When date night came Mark's older brother Matt had a license to drive and a seventies Road Runner. I sat in the back seat. Mark had his date, and then we picked up mine. Things were blur. I do remember sweating profusely, even though it was cold outside. The nervous sweat found its way to the palm of my hands. Touching a girl or holding hands scared me, let alone thinking about my first kiss.

Rhonda was a doll. Because of her name, I smile to this day when I sing the Beach Boys song, "Help me Rhonda." She was probably fifteen. She had sparkling blue eyes and fluffy brown hair. When we all sat down for a dinner, I tried not to look like I was sweating inside like hot spring geyser about to blow.

I looked over at Rhonda and she smiled back at me. We found candy shaped like hearts on them. I didn't know how to have a conversation, so I passed different candy hearts to her with the messages. It seemed to help start a conversation.

Rhonda talked enough to get me warmed up. I'm not even sure I did more than pick on my food. Rhonda left me with only an appetite for her. Mark always seemed to have a girl on his shoulder. He sat across the way smiling enough to be the class clown. He was the life of any party, even for a preacher's kid.

I'm not sure how, but I snagged a second date with Rhonda. On the way into the city to drop her off, Mark kept nudging me in the back seat until I couldn't help but feel her body next to me, sending jolts of fear and excitement from head to toe. I think Mark practically asked her out for me.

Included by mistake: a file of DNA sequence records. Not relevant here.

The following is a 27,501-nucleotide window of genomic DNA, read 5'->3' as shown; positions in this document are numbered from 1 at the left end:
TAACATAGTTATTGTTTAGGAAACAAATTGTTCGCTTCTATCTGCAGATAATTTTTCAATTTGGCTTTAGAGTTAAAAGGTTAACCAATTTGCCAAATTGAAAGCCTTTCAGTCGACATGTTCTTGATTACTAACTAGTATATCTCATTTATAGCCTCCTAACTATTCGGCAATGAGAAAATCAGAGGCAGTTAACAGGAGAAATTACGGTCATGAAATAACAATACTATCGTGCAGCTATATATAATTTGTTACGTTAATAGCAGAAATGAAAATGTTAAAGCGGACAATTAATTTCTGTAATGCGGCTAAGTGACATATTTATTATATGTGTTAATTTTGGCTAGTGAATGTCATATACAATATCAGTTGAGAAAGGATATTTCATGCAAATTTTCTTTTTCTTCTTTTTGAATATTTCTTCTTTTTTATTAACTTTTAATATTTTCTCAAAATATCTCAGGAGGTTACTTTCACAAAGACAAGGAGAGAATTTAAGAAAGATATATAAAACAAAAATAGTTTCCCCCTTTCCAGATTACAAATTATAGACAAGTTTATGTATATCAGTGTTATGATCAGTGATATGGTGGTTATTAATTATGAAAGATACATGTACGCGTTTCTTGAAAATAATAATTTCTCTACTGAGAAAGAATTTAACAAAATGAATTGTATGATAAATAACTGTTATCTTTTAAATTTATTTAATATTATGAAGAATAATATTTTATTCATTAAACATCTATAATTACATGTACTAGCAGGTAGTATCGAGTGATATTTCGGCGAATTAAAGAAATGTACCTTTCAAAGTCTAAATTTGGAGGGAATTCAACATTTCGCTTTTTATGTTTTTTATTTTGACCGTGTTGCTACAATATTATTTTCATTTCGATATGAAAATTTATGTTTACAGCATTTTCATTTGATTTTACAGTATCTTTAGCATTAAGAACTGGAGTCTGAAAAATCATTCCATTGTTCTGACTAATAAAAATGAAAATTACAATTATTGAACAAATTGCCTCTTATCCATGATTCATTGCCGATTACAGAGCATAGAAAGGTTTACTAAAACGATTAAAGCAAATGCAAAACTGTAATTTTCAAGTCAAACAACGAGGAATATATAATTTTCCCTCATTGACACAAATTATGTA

On the night of the next date, we found ourselves having dinner at Mark's house, but this time we were able to have privacy with our dates in the finished basement where we tried to navigate through games like Operation. A real buzz kill. Sweaty hands again.

Then we watched a movie. Alone, the four of us that is. I recalled how Rhonda sat with me in the same chair. The movie was boring, but she wasn't. I was glad the basement wasn't lit up like runway lights..

During the movie, Rhonda looked over at me and leaned in, her mouth sort of opened and her lips parted. It was my cue to go for it. I froze. I couldn't bring my lips to hers. I left her flailing like a fish out of water. It proved to be my last date with her.

Next thing I knew, we had visitors in our youth group meeting at church. His name was Steven, and he had a car. He drove to high school every day. His parent's had given him a Ford Pinto for his birthday. When I looked back from my pew, craning my neck, I could see Rhonda and him were holding hands. After youth group, Rhonda jumped in the car with him. I watched in horror, as she leaned over and kissed until they were practically stuck to each other.

My lack of experience and fear of women would haunt me for years until one day one girl in particular refused to give up on me. Back then she would have only been eleven and living in Texas. One day I would find her on a broken road beneath a billion stars.

Through faith, I could see the future, one with true love, someone who was meant for me. I'm not sure there is such a thing as blind faith...

Tom (Me growing up. Not my real name in order to protect me from angry family members.)
Mark McGill (Best friend growing up)
Rhonda(First Date)